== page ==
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"The Anglo-Saxons: A History of the Beginnings of England"
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Author:  p.falk [ Tue Mar 15, 2022 3:36 pm ]
Post subject:  "The Anglo-Saxons: A History of the Beginnings of England"

By Marc Morris...

First off, thanks to Custos for suggesting this book to me on a thread in the Pub.

I love it. Reading it is putting so many puzzle pieces together.... linking vague associations I only had from reading other books and clarifying many things that were muddled and confused in my head.

I heard the Kierkegaard quote before "he clips the coin a trifle" and thought it meant it more metaphorically. This book goes into some of the background of "coin clipping" (actually clipping it down and pocketing some of the silver) and why it began to happen in Roman-Britain in the start of the 5th century - after the Roman empire contracted and left the economic landscape of Britain to fall freely.

One part that's really interesting is the moving of the Western Roman court was moved from Trier to Milan. How Britain's economy was largely kept afloat by the grain they exported to Trier. With it moving to Milan that made it impractical.
The importance of Roman-British military figures... Magnus Maximus invades Gaul, kills Gratian and moves the court back to Trier. Years later Theodosious kills Magnus Maximus and moves it back to Milan. From Milan, due to fighting on the north side of the alps... it's moved even further away to Ravenna.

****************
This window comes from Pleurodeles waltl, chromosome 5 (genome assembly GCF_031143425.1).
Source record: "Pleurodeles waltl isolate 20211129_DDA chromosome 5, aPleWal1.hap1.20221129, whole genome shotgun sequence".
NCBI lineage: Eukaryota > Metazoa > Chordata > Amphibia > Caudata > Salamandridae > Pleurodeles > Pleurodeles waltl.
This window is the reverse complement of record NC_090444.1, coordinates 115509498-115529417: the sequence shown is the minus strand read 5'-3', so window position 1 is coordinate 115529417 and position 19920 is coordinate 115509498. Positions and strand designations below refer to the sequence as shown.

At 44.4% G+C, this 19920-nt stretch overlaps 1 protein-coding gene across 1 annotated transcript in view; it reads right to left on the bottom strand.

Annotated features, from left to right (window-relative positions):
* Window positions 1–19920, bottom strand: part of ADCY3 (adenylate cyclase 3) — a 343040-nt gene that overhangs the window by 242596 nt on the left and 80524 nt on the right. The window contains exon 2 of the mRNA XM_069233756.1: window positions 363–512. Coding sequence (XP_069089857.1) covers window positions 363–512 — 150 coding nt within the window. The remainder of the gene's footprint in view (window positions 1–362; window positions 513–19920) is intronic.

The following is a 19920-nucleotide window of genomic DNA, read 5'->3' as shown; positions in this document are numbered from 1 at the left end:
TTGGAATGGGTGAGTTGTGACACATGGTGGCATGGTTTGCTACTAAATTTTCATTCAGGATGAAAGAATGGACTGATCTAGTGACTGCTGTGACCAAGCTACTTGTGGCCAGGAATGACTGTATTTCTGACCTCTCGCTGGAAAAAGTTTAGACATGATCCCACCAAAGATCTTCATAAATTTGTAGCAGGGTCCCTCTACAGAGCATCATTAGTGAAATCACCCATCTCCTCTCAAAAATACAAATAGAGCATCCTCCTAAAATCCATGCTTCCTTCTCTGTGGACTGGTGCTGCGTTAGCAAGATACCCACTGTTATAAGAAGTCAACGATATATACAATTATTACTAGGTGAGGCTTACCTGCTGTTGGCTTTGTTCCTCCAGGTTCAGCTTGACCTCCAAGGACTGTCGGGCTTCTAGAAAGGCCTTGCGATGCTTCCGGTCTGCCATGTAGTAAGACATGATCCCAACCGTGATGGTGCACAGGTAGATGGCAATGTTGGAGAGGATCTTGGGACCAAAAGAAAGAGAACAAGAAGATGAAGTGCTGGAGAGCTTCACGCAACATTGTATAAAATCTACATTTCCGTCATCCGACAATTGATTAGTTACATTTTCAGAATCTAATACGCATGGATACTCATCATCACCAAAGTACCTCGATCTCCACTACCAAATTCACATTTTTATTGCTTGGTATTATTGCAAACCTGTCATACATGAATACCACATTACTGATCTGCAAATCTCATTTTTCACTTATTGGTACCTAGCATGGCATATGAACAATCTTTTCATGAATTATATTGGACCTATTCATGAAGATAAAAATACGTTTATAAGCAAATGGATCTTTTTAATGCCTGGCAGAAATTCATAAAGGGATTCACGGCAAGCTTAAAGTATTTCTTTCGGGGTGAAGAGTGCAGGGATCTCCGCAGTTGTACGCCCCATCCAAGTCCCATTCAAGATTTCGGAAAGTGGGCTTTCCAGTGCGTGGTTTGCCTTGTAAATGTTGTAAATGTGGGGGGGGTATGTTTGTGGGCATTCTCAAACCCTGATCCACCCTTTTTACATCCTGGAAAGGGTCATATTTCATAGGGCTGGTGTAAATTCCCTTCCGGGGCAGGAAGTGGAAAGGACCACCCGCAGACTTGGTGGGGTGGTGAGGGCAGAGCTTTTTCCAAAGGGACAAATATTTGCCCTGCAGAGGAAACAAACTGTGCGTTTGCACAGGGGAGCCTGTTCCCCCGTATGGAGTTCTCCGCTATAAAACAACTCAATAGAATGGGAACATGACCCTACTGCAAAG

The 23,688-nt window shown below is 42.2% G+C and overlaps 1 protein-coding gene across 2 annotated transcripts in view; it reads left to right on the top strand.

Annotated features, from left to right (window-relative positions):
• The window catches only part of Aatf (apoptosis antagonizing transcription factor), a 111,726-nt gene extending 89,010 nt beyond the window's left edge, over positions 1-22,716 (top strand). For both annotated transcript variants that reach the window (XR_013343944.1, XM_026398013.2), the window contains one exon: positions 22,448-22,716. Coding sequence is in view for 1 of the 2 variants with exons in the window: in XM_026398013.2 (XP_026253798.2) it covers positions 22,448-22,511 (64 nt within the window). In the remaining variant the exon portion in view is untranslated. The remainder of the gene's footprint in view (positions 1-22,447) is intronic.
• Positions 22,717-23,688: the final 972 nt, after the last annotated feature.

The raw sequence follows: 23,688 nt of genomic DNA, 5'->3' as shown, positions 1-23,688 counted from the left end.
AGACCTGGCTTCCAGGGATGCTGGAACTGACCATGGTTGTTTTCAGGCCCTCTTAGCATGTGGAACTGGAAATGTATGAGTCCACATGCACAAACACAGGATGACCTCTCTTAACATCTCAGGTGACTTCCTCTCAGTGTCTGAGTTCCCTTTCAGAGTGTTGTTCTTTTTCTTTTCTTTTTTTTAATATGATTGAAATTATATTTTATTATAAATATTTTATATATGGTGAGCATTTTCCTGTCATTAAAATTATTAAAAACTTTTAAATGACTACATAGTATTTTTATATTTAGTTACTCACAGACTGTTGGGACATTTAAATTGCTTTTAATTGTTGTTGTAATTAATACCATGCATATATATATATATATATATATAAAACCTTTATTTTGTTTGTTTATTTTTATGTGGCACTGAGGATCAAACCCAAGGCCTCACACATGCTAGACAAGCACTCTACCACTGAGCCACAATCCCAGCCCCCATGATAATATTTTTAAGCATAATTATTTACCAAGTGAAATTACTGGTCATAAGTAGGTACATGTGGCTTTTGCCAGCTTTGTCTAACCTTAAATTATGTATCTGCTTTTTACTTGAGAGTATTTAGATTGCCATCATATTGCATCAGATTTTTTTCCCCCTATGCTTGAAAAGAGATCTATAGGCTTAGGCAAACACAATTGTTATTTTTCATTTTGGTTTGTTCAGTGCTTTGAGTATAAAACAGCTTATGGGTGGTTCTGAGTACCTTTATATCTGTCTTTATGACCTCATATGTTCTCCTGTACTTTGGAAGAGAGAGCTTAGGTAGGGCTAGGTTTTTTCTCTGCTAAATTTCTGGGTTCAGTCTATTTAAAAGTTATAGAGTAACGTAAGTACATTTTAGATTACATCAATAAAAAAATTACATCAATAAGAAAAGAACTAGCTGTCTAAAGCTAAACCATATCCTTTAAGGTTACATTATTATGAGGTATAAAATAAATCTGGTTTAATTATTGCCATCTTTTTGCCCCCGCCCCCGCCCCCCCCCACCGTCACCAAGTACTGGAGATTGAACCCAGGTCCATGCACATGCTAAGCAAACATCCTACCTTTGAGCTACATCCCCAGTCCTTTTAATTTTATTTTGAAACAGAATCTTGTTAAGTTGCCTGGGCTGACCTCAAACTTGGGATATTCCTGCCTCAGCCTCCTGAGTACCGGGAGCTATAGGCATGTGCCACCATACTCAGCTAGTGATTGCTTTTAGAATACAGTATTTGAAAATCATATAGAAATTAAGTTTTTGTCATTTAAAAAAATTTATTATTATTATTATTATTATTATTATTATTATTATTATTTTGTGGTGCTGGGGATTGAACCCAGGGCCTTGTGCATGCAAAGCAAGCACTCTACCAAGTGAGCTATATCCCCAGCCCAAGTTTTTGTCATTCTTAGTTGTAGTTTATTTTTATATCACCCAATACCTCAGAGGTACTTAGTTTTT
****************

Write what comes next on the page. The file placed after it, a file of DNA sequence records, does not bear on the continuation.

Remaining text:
How something like that played a large role in sealing the fate of Roman-Britain.

Another good part is how ineffectual the remaining Briton's were in defending themselves. The Roman Empire did not want the citizenry armed... so when the Empire retracted you had a large group of people (Briton's) unarmed and unskilled in battle so that when the Scots, Picts, or Saxons came they were in a 'bad way'.

Only breaking into the book right now... but so far: strongly recommended.

Author:  p.falk [ Wed Mar 16, 2022 4:48 pm ]
Post subject:  Re: "The Anglo-Saxons: A History of the Beginnings of Englan

I find this part very interesting. Morris ponders why kings and kingdoms started to first spring up in England amongst the Anglo-Saxons at the end of the 6th Century.
He states that:

Trouble began in 536, when a number of writers noted that something was very wrong with the weather. "During the whole year," said the Byzantine historian Procopius, "the sun gave forth its light without brightness... it seemed exceedingly like the sun in eclipse, for the beams it shed were not clear." Another Mediterranean writer spoke of a year-long eclipse, and remarked that this led to "a winter without storms, a spring without mildness, and a summer without heat". Even the Anglo-Saxon Chronicle, generally unreliable as it is for the sixth century, noted two eclipses around this time.
What these writers were all describing was a 'dust-veil' event caused by volcanic eruptions.

Author:  p.falk [ Fri Mar 18, 2022 3:35 pm ]
Post subject:  Re: "The Anglo-Saxons: A History of the Beginnings of Englan

One Anglo-Saxon king killing another... sometimes getting beaten in battle from a Briton king in the western portion of the island (Cadwallon). What a wild stretch of years. Makes the Roman empire seem perpetually calm.

Poor Venerable Bede - he notes the successful conversion of one king only for him to die and his followers and family going back to paganism. Such narrow threads the faith seemed to dangle from at times.